A study conducted by researchers at the University of California, San Diego School of Medicine finds that African Americans colorectal cancer patients are less likely than White patients to be seen by cancer specialists or receive cancer treatments. The differences in treatment may explain a mortality rate for African Americans that is 15 percent higher than the rate for non-Hispanic White patients. The study found that when Black and White patients received the same level of treatment there was no difference in mortality rates.
The researchers analyzed data on more than 11,200 cancer patients over the age of 66. The data showed that Blacks were 10 percent less likely than Whites to have primary tumor surgery, 17 percent less likely to undergo chemotherapy, and 30 percent less likely to receive radiotherapy. In addition, for those patients who did receive chemotherapy, Whites were more likely than Blacks to receive more extensive treatment and to receive chemotherapy sooner than Blacks.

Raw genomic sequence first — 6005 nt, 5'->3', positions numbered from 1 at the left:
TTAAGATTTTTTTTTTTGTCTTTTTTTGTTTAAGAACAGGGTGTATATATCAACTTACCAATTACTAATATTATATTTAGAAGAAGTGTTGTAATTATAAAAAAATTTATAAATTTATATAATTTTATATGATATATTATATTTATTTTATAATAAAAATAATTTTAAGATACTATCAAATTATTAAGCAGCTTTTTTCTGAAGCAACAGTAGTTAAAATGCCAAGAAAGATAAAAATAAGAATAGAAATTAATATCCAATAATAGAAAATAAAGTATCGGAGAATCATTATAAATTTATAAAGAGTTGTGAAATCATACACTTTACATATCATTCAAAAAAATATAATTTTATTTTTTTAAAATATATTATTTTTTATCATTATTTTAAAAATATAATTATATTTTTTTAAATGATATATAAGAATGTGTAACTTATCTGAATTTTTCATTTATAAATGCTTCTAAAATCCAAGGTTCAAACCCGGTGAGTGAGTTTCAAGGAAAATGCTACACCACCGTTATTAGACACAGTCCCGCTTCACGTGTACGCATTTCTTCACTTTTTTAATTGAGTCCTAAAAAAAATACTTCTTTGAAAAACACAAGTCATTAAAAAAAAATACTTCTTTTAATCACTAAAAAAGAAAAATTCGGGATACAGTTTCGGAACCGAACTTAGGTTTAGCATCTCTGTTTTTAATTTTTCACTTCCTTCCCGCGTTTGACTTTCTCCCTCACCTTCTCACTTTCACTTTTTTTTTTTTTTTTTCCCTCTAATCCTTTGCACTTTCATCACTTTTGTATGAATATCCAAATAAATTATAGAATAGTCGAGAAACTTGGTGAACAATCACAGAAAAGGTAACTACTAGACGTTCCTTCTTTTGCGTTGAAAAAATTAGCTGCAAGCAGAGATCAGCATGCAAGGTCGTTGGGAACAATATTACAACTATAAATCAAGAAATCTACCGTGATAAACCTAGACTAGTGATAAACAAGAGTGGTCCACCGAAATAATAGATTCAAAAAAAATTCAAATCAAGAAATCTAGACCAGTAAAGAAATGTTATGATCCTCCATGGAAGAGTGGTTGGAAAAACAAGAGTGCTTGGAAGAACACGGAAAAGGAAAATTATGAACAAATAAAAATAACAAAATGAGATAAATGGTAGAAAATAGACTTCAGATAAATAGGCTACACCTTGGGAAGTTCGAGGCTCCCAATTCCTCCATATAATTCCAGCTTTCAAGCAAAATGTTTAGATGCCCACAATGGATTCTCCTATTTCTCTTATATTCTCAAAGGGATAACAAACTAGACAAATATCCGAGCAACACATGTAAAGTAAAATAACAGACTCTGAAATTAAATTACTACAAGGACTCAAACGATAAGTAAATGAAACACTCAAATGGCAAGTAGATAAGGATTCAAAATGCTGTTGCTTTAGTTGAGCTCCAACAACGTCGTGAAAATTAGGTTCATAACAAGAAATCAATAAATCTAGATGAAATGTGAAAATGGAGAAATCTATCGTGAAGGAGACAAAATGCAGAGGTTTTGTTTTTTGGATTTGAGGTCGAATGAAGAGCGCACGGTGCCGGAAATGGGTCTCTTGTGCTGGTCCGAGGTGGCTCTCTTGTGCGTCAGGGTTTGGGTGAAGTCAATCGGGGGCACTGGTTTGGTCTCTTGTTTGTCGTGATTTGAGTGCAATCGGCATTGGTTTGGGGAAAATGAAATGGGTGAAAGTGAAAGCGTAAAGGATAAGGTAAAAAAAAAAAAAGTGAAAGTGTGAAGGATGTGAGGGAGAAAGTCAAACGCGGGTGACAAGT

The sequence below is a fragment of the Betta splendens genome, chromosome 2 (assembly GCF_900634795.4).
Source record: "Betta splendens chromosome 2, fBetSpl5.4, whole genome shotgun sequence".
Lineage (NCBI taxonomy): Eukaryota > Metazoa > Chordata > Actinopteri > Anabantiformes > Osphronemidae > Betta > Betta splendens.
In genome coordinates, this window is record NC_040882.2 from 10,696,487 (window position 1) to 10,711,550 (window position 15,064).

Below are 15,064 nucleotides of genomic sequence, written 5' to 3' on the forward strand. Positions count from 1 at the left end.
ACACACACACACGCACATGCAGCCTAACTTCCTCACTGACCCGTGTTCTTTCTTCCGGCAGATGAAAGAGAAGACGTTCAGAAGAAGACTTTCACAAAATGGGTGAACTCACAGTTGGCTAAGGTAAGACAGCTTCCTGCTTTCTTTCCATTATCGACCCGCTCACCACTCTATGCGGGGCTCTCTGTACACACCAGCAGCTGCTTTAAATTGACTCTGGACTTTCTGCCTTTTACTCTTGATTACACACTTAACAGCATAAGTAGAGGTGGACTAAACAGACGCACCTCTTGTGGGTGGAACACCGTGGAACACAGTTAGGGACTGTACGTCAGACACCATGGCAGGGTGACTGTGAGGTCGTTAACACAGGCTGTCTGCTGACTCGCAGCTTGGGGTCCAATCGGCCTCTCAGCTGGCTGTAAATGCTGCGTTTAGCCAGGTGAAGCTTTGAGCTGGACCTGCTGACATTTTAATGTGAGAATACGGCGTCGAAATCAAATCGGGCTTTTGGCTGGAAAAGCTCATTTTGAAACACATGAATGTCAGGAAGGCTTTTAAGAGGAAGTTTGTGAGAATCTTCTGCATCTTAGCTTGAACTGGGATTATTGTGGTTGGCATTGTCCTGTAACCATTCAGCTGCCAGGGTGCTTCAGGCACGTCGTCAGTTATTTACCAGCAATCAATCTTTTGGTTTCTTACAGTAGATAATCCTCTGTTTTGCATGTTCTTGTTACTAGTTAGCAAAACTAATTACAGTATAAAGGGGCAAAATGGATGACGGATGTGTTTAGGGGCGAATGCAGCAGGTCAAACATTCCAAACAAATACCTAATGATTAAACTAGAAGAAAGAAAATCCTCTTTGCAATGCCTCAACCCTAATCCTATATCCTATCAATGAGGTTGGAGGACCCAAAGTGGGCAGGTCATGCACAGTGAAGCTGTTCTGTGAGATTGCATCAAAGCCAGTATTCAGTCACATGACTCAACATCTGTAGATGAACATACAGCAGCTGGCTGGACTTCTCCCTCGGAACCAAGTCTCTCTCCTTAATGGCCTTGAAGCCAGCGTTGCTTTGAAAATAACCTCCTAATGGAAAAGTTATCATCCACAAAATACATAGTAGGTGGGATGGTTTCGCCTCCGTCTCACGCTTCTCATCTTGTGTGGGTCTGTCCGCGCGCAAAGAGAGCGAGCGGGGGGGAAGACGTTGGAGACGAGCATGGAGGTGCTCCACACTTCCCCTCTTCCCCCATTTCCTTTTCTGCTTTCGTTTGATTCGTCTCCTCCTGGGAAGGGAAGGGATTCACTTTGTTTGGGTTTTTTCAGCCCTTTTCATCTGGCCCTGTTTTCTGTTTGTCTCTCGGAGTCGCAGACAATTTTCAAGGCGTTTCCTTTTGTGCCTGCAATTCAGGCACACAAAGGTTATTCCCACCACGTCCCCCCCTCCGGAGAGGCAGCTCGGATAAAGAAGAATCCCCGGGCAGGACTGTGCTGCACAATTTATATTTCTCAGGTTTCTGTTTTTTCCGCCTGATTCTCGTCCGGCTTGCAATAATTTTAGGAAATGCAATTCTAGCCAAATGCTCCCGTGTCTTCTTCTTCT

The authors of the study offered six possible explanations for the racial differences: conscious or unconscious provider bias, patient mistrust, health literacy, patient/physician communication problems, healthcare access barriers, and/or race-based differences in disease biology.
The article, “Racial Disparity in Consultation, Treatment, and the Impact on Survival in Metastatic Colorectal Cancer,” was published on the website of the Journal of the National Cancer Institute. It may be accessed here.